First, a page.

I am a big supporter of STAR voting as a practical reform for single-winner elections in the United States. Under STAR voting, voters rate each candidate on a scale from 0 to 5, the two candidates with the highest total scores become finalists, and whichever finalist is rated higher on the most ballots wins. This is where the full name—Score Then Automatic Runoff—comes from; the first round of tallying chooses the finalists based on their score totals, and then the second round of tallying is an automatic runoff with each ballot counting for the finalist that voter preferred (or counting as an abstention if the voter liked both finalists equally).
There are a lot of reasons that I like this method, but one important reason is how simple it is. As you saw above, I can describe the entire method in a single sentence. Many other competing reforms like single-winner ranked choice voting can only be partially explained in a single sentence.1 STAR isn’t the simplest voting reform out there—that honor goes to approval voting—but I think a lot of people overestimate its complexity. Ranked choice voting, the most popular reform option in the U.S., is much more complex than STAR. If ranked choice voting can make as much progress as it has, then STAR is more than simple enough to be a viable reform, and anyone dismissing it on complexity grounds is doing it a disservice.
But STAR’s simplicity doesn’t even have to stand on its own, as it has a level of familiarity that’s rather surprising. Consider how easy it is to compare it to the familiar primary-followed-by-general election structure. The first round of STAR corresponds to a nonpartisan blanket primary, only it uses score voting rather than single-choice plurality voting. The second round then corresponds to the general election that only has the two candidates who advanced past the primary. This means that the top two runoff is the perfect jumping-off point for explaining how STAR voting improves on current voting methods. It’s easy to explain how using score for the first round prevents the vote-splitting that occurs under plurality nonpartisan primaries, and how holding an automatic runoff instead of a manual one avoids problems like inconsistent turnout and increased election costs.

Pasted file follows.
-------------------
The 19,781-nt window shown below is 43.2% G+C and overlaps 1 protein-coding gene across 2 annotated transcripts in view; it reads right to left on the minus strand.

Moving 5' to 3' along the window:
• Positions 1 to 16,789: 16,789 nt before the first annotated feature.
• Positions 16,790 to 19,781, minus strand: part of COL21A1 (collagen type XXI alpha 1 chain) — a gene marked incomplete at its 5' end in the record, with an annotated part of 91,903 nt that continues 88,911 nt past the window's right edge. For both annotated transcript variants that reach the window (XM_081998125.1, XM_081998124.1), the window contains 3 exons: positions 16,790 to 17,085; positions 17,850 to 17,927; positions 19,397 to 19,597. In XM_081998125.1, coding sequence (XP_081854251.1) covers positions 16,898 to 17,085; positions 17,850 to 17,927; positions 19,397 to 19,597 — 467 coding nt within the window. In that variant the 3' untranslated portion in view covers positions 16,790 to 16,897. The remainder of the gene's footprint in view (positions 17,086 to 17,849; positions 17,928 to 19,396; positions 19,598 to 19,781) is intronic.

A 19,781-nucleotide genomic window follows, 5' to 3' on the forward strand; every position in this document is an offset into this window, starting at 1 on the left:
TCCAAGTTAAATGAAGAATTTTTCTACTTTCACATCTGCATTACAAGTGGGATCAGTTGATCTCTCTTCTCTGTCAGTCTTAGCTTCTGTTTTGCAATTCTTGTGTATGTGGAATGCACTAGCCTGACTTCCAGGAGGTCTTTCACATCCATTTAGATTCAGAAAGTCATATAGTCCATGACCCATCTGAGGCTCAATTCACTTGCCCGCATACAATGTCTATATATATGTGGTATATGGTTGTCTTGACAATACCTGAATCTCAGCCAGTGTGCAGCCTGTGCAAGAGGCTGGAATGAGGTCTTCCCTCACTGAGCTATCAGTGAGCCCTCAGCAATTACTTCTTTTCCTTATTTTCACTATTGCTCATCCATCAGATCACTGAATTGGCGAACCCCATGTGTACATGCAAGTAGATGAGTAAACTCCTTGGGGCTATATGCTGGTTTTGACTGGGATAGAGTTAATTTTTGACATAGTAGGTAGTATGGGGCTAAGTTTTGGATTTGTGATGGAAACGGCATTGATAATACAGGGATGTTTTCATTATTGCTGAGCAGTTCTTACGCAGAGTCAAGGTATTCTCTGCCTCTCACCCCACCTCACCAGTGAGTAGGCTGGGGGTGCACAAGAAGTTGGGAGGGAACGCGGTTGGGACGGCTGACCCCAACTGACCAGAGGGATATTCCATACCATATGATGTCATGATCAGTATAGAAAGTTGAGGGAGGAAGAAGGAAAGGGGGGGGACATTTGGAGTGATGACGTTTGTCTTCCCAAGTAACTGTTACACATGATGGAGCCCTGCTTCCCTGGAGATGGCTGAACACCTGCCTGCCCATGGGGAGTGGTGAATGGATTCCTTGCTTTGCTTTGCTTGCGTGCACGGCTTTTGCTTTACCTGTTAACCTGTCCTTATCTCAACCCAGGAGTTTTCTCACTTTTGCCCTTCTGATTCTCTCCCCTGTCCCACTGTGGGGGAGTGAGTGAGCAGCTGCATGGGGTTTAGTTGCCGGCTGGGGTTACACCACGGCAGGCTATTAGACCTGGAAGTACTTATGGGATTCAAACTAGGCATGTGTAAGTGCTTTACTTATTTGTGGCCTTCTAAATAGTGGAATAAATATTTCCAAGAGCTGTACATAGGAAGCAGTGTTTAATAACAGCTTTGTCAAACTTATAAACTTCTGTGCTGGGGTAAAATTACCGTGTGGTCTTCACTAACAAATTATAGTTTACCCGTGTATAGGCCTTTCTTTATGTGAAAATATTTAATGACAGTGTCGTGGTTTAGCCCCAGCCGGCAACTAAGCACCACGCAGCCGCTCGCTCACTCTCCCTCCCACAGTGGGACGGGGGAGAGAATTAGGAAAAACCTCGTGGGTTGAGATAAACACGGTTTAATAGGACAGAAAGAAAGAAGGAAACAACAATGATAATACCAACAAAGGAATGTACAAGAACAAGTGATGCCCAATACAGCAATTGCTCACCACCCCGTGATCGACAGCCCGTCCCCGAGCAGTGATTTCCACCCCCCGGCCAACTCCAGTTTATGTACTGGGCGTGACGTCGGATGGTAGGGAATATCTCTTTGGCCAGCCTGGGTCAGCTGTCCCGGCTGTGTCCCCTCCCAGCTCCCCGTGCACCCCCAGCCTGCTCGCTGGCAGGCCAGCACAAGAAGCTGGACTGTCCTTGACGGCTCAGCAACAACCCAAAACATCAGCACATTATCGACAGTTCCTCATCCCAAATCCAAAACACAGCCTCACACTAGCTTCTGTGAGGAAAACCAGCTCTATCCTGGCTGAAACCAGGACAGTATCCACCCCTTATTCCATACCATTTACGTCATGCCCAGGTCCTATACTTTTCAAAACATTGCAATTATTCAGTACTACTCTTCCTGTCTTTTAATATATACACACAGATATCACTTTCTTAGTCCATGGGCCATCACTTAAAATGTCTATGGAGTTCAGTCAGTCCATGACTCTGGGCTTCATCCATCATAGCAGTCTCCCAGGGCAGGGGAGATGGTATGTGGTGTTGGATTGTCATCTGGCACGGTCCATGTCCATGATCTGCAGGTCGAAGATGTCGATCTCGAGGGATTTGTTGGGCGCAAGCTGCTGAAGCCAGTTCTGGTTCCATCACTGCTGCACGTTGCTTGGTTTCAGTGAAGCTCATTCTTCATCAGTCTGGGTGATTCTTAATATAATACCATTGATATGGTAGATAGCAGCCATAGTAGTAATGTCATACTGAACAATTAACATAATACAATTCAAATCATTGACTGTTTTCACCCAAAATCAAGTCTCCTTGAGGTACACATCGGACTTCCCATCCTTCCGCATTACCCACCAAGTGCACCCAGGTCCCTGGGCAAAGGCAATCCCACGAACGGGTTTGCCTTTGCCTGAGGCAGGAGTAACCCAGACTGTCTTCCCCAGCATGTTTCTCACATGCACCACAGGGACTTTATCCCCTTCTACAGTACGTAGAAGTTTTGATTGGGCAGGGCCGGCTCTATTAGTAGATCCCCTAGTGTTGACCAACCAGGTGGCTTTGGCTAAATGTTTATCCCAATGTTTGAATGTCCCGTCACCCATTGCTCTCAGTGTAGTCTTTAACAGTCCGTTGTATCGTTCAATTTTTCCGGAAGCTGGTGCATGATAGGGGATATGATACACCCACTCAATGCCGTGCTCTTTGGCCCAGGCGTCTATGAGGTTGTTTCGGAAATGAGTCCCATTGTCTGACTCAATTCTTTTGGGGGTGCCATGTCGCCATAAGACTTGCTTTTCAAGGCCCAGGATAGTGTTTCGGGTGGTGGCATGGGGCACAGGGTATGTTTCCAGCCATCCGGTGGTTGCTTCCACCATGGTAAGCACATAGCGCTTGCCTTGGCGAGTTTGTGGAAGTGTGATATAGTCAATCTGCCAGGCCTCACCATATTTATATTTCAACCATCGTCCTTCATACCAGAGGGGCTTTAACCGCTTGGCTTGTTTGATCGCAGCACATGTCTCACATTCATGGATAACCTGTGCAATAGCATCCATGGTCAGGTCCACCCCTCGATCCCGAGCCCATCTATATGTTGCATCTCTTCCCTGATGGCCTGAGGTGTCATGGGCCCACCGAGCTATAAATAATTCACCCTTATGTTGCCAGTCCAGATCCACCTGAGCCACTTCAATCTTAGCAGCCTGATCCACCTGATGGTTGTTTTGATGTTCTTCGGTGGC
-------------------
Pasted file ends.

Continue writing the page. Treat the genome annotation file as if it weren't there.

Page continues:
Another familiar aspect of STAR is the ballot. Pretty much everyone is familiar with 5-star ratings and how to fill them out. This means that when voters encounter a STAR ballot, they’ll already understand how to use the interface. STAR voting takes advantage of this to reduce its apparent complexity even further while also reassuring voters that the ballot is collecting useful information about their preferences.2
This is all well and good as far as voter understanding is concerned, but what about actually administering elections? It turns out STAR’s simplicity extends to its implementation as well. Tabulating STAR ballots using computers is of course easy, but counting ballots by hand is also straightforward. STAR is precinct-summable, which means that tabulation only requires individual precincts to report the score totals for each candidate and the head-to-head totals for each pair of candidates, rather than reporting entire ballots as is necessary for ranked choice voting.3 STAR is also simple enough to be compatible with risk-limiting audits, so implementing it won’t compromise election security.
STAR voting isn’t the simplest method, nor is it the most familiar. If these were the only traits it had going for it, it would be an altogether unremarkable method. But we’ve only scratched the surface of what makes STAR voting a great method. In the next post I plan to elaborate more on the 5-star ballot and what makes it superior to nearly all other ballot formats. But for now, I hope you have a deeper appreciation of how simple STAR is, how it relates to concepts voters are familiar with, how easy it is to implement, and why those properties make it a viable reform.
Unless you cheat and use a run-on sentence. And I don’t mean the type of run-on sentence that’s just two sentences fused together, it has to be a really bad run-on sentence. ↩
STAR ballots actually collect better information than 5-star ratings since each voter is rating the same set of candidates instead of only rating the products/apps/whatever they happened to try out. I’ll talk more about the quality of the information that STAR collects in the next post. ↩
Alternatively, tabulation can be done in two rounds, which eliminates the need to report head-to-head totals for all pairs of candidates besides the pair of finalists (except possibly in the case of ties). ↩